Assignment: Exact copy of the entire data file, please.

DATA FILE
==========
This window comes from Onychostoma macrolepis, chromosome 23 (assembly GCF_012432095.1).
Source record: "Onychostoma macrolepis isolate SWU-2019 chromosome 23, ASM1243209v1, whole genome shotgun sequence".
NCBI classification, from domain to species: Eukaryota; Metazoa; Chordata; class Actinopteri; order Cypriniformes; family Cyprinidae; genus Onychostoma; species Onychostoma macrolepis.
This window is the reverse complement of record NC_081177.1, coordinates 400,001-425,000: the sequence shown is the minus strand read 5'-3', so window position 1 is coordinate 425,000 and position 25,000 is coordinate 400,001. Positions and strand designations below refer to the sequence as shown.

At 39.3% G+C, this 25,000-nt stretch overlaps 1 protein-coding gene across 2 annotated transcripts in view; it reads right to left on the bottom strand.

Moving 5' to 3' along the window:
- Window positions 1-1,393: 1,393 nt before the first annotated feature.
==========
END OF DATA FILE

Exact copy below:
This window comes from Onychostoma macrolepis, chromosome 23 (assembly GCF_012432095.1).
Source record: "Onychostoma macrolepis isolate SWU-2019 chromosome 23, ASM1243209v1, whole genome shotgun sequence".
NCBI classification, from domain to species: Eukaryota; Metazoa; Chordata; class Actinopteri; order Cypriniformes; family Cyprinidae; genus Onychostoma; species Onychostoma macrolepis.
This window is the reverse complement of record NC_081177.1, coordinates 400,001-425,000: the sequence shown is the minus strand read 5'-3', so window position 1 is coordinate 425,000 and position 25,000 is coordinate 400,001. Positions and strand designations below refer to the sequence as shown.

At 39.3% G+C, this 25,000-nt stretch overlaps 1 protein-coding gene across 2 annotated transcripts in view; it reads right to left on the bottom strand.

Moving 5' to 3' along the window:
- Window positions 1-1,393: 1,393 nt before the first annotated feature.